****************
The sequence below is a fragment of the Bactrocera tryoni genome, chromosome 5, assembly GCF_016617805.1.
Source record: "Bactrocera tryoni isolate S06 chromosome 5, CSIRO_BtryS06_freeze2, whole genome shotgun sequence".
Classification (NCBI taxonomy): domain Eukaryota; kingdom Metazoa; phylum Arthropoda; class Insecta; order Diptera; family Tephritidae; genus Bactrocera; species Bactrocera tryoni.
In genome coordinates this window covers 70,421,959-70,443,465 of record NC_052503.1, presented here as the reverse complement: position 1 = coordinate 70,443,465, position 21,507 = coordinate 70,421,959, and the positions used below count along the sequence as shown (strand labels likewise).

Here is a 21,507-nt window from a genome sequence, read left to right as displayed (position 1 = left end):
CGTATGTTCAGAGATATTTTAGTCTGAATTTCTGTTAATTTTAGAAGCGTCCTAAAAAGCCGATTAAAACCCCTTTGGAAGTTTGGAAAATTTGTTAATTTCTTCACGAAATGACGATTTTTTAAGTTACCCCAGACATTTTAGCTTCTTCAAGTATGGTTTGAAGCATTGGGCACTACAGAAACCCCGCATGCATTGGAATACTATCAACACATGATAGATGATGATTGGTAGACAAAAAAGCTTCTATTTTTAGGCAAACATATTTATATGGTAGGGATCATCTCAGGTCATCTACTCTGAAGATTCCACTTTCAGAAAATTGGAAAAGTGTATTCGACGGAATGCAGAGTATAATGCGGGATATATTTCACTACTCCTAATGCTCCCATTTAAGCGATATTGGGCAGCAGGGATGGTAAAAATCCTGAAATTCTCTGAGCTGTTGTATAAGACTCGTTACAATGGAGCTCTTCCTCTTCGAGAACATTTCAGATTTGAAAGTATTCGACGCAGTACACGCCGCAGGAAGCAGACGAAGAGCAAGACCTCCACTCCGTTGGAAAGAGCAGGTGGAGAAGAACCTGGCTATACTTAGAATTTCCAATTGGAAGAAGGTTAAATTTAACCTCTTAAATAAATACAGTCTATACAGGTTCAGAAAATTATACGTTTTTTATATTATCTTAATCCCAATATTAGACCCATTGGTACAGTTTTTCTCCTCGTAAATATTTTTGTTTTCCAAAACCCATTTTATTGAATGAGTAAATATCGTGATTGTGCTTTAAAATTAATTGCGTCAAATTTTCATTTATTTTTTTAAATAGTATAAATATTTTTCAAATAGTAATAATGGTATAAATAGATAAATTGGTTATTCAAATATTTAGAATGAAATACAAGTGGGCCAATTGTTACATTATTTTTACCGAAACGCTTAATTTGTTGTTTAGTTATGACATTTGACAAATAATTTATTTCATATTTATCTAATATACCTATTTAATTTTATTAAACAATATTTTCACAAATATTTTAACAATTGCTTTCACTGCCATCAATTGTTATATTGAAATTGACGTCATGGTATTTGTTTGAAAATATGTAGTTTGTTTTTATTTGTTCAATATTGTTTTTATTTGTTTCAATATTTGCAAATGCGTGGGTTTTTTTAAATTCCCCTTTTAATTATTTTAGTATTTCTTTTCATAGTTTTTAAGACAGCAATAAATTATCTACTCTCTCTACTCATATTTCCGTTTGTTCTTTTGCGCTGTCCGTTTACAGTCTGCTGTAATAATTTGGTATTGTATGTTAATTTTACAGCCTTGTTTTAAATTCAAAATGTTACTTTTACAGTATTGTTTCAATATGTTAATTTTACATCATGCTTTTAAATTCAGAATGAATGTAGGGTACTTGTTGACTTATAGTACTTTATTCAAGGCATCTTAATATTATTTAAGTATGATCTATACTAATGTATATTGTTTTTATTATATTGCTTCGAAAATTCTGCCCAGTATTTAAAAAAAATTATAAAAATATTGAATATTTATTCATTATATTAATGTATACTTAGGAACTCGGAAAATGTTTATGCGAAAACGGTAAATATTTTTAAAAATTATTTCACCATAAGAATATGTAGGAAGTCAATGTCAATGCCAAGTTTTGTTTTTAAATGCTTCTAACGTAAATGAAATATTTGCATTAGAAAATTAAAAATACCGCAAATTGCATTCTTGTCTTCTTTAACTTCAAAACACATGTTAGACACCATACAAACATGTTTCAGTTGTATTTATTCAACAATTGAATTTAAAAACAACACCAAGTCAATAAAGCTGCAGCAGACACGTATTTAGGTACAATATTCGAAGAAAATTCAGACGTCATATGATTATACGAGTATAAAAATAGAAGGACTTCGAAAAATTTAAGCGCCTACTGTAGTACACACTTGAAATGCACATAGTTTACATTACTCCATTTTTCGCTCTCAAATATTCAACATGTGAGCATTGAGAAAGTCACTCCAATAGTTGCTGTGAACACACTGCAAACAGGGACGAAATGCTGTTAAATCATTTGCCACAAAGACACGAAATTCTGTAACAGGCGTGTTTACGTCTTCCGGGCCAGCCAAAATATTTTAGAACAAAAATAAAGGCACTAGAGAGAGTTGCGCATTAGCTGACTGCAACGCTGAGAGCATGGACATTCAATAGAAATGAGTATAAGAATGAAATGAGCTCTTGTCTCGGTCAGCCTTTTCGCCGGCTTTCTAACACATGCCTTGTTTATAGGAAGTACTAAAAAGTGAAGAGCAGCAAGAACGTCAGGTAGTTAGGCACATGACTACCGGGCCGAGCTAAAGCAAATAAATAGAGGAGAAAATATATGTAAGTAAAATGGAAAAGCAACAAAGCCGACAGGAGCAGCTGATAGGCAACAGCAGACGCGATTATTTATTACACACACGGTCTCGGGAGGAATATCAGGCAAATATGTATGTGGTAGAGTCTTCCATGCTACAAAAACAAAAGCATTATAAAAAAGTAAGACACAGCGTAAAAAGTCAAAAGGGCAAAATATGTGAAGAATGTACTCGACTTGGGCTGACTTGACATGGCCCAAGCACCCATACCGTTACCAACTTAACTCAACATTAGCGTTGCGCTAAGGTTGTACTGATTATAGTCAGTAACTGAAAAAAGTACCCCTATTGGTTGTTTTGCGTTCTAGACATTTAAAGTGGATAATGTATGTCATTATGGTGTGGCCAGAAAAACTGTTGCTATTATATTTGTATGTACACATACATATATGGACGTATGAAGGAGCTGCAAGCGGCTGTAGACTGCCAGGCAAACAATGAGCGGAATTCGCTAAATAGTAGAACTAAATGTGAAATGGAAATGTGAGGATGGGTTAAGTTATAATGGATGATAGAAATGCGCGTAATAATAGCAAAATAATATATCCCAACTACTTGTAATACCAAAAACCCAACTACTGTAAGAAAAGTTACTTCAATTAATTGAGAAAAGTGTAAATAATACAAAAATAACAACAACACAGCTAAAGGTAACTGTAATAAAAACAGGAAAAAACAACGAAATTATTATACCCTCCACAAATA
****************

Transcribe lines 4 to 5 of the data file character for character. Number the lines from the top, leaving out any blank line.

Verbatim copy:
In genome coordinates this window covers 70,421,959-70,443,465 of record NC_052503.1, presented here as the reverse complement: position 1 = coordinate 70,443,465, position 21,507 = coordinate 70,421,959, and the positions used below count along the sequence as shown (strand labels likewise).

Here is a 21,507-nt window from a genome sequence, read left to right as displayed (position 1 = left end):